It was established that soon after the First Officer had been woken from a long period of in-seat ‘controlled rest’ by a routine radio call made by the aircraft commander and soon afterwards had been appraised by him of expected opposite direction traffic 1000 feet below, a USAF C17, which was evident as a Airborne Collision Avoidance System (ACAS) target on the ND. The First Officer then apparently mistook the planet Venus for an oncoming aircraft but was re-advised by the aircraft commander of the traffic 1000 feet below.

When the aircraft commander, who was the designated PF for the sector, sighted the opposite traffic soon afterwards, he exchanged a flash of the aircraft landing lights with it but when the First Officer subsequently sighted the same traffic, he believed, on the basis of visual perception only, that it was above and descending towards them. Despite being PM, he reacted suddenly to what he perceived was an imminent collision by pushing hard forward on the control without reference to the PF with the result that pitch attitude changed quickly from 2º nose up to 6º nose down. The PF responded promptly by disconnecting the AP and restoring the original pitch attitude. The excursion extended to 400 feet below the cleared cruise level to 400 feet above it with an initial speed gain of 7 knots then a speed loss of 14 knots before cruise speed was regained. At no time was a TCAS TA or RA triggered. The push force exerted on the control column by the First Officer was found to have been 80 pounds, considerably more than the 24 pound threshold which is required to override an engaged autopilot.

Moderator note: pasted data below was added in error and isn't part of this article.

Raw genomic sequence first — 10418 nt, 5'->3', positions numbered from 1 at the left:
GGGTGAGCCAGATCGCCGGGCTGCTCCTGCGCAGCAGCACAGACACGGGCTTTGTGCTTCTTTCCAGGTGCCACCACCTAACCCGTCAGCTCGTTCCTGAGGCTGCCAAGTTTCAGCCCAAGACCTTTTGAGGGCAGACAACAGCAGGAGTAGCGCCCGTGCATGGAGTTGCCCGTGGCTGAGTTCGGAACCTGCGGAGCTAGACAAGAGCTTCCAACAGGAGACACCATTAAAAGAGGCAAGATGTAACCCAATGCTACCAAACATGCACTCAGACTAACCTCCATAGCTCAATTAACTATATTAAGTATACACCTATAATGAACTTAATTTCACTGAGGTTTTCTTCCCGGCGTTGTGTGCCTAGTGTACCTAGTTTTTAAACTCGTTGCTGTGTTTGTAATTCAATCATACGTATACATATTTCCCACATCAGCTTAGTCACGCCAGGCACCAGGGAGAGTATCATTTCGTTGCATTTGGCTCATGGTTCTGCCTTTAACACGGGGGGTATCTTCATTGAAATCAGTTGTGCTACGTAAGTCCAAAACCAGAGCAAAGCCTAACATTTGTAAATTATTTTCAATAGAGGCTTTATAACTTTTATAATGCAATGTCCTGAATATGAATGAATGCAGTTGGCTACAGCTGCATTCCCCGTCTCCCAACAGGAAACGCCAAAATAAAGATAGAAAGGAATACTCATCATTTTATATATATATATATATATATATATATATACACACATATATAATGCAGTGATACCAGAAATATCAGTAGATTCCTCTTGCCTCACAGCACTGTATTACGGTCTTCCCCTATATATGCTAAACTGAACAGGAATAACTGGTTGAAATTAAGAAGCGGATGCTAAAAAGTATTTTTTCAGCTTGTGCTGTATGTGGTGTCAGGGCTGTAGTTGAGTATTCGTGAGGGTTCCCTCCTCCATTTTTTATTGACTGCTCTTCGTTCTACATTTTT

The cabin injuries caused were all of the soft tissue variety with some occupants sustaining lacerations. Two of the cabin crew (one in the rear galley and one in a toilet) and 14 passengers, all of whom were in economy class, were injured. The seat belt sign had been illuminated for around 40 minutes at the time of the excursion but although a visual inspection of seat belts was reported to have been made when the sign was switched on, the passenger injuries were not compatible with a seat belt being secured at the time. The promulgated Air Canada procedure for ‘controlled rest’ was examined and it was found that the rest taken prior to the excursion had failed to comply with it in a number of respects: